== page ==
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Pulling Your Teen Out of the Financial Hole
Regardless of how old your child is, it’s never too late to teach him how to properly handle his money. The lessons that you can teach your teenager are vitally important. He is on the verge of being on his own. If he doesn’t know how to handle his money the right way, you are going to have to watch him endure years of financial woes. Take what little time you have left as an authority in his life and show him how it’s done.
Checking and Savings
Start by opening checking and savings accounts under your teen’s name. Whether she have a part-time job or just does some babysitting on the weekends, use the opportunity to show her that its better to use a checking account so that you can keep track of where the money goes.
Sit down with her each month when the account statement comes in and be sure she understands how to balance her checkbook. Explain the importance of recording every transaction in the register and figuring the current balance after each purchase or deposit.
Be sure that she understands the ATM balance shown after a withdrawal is rarely accurate and to never depend on it.
These tasks may seem common sense, but many people have no idea. I have a close friend who works in banking and she could tell you crazy stories. For example, she has many people who have bounced checks and swear by the fact that they thought there was still money in the bank just because there were still checks in their checkbook (Hello!)
Establish a Budget
Help your teen come up with her own budget to determine how her personal earnings will be spent. Determine whether she will be responsible for paying the insurance on her car, what she will be putting in savings each month, if she will be responsible for buying her own new clothes, etc. Compare her budget to the family budget so that she gains an understanding of how easy she really has it at this stage in her life.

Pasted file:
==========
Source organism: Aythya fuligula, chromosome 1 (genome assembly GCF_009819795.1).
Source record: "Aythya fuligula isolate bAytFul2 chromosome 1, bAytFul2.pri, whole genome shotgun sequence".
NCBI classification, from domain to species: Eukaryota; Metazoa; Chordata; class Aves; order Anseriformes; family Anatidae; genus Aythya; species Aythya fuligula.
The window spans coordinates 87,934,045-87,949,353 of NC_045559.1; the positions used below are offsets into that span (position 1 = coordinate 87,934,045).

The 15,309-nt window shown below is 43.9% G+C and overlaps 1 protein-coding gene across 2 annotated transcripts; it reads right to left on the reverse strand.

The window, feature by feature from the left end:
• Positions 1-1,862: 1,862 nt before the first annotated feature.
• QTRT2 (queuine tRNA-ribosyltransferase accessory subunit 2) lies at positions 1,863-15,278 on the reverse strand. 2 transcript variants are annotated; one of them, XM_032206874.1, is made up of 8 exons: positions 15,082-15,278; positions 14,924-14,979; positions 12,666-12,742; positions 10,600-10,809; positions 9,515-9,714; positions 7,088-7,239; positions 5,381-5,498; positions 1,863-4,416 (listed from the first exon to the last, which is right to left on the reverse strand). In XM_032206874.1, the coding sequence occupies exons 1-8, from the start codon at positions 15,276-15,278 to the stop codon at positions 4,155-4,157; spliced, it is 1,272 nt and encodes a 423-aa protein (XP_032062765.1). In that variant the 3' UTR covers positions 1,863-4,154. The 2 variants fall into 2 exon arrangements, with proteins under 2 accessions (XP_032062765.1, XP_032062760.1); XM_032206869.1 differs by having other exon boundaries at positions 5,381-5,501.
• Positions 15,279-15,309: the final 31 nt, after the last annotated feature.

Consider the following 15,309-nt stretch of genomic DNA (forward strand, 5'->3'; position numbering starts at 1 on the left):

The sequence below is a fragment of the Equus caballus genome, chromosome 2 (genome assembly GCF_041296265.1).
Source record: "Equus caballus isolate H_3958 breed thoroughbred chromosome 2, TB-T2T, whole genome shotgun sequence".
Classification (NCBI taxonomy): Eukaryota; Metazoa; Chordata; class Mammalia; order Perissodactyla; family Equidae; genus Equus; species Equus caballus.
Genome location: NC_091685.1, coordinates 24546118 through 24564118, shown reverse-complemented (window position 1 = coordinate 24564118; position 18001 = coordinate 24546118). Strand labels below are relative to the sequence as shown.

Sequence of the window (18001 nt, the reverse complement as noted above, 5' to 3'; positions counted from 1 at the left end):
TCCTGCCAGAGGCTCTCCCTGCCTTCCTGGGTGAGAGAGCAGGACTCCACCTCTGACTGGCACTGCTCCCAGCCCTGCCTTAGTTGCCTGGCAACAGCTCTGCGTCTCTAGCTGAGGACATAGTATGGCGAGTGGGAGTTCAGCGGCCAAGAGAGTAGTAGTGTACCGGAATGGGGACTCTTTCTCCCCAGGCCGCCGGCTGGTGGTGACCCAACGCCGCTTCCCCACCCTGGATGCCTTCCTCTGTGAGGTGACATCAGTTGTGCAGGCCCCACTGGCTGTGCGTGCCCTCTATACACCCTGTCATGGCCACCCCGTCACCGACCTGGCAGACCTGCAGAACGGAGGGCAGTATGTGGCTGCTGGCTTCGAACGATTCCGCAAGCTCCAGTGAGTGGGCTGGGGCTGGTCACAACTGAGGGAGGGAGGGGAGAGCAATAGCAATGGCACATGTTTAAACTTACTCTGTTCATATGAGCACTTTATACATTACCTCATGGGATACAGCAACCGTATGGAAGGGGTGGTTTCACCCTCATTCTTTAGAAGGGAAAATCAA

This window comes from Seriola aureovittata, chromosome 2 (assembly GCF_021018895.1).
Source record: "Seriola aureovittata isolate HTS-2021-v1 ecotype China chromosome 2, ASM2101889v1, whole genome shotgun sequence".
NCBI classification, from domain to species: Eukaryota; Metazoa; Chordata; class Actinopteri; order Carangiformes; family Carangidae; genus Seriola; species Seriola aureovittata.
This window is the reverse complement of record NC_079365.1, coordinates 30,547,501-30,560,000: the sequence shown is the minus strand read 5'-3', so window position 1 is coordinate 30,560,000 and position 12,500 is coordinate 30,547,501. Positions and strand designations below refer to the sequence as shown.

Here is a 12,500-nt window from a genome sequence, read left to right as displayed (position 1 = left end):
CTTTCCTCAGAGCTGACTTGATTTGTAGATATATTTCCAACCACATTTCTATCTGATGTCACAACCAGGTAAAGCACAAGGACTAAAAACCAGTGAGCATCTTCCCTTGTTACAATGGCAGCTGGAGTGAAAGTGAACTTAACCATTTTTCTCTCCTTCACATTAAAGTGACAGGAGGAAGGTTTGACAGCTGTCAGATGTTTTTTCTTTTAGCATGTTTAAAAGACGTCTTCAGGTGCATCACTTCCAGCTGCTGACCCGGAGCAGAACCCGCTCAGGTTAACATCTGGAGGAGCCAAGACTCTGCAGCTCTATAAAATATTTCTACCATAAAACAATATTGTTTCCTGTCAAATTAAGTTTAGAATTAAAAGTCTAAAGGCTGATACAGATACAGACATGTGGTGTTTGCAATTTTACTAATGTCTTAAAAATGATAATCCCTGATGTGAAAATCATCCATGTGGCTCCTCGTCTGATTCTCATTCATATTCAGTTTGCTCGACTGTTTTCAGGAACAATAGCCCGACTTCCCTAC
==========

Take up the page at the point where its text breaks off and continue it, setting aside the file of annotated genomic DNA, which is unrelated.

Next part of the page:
Make a chart, indicating each spending category and how much each is allotted every month. Have your teen keep tabs on how much is left in the budget by writing down what she spends in each category and how much remains after that purchase. This will help her to know where she is overspending and to see how she can stick with it. It may be difficult for her in the beginning, but she’ll get it eventually.
Teach Real Debt
Nothing gets me more that parents who buy their teen a brand new Mustang for their 16th birthday… and, when he totals it, a Mustang convertible to replace it. Grrr. Those parents aren’t teaching their kids anything except that they can always count on daddy to get them whatever they want.
If you want your teenage to understand the real world, then teach him what it means to really be in debt. Go ahead and buy him a car, if you have the means, but get something more reasonable (say, less than $5,000) and have your child pay you back, with interest.
Make a monthly payment plan — something that is feasible based upon your teen’s income. Predetermine a percentage rate that won’t overwhelm him, but will convey the weight interest bears to him. Five percent is a good number.
Put the entire matter in writing, and be sure to include what the consequences will be for a late or missed payment (loss of driving privileges, TV time, etc.). Having a written document as a reference point helps to eliminate excuses. Also, map out a “loan payoff” chart, showing when each payment should be made and what remains on the loan after its application, all the way to zero. This will help your teen to see how much they will really be paying in the end and just how long it takes to get out of debt.
I also recommend you show them how long it would take to pay off (and how much more it would be) if they purchased the car on a credit card with the average 18-21% interest rate. I would imagine this would deter your teen from ever wanting to use a credit card for anything they couldn’t pay off each month.
In my opinion, this method is far more effective than the “prepaid card” that many parents use because the prepaid card is not teaching them the reality of debt. All it teaches is that prepayment is different from debt, but not the consequences and hardships debt can bring. Many teens end up getting a credit card anyway when they move out, without the proper education on how to handle one.
Truthfully, the possibilities are endless for teaching your teenagers about money. Anything you can do to help them understand being on their own (anything comparable to what you do) will help tremendously. Just don’t give up and don’t get frustrated. It will be well worth it to see them succeed.
• BusinessWeek.com: Teens, young adults need money skills
• About.com: Teach Your Teen Financial Responsibility
• FamilyEducation.com: 5 Steps to Teach Your Teen to Budget
• FinancialLiteracy.com: Teaching Your Teen About Money
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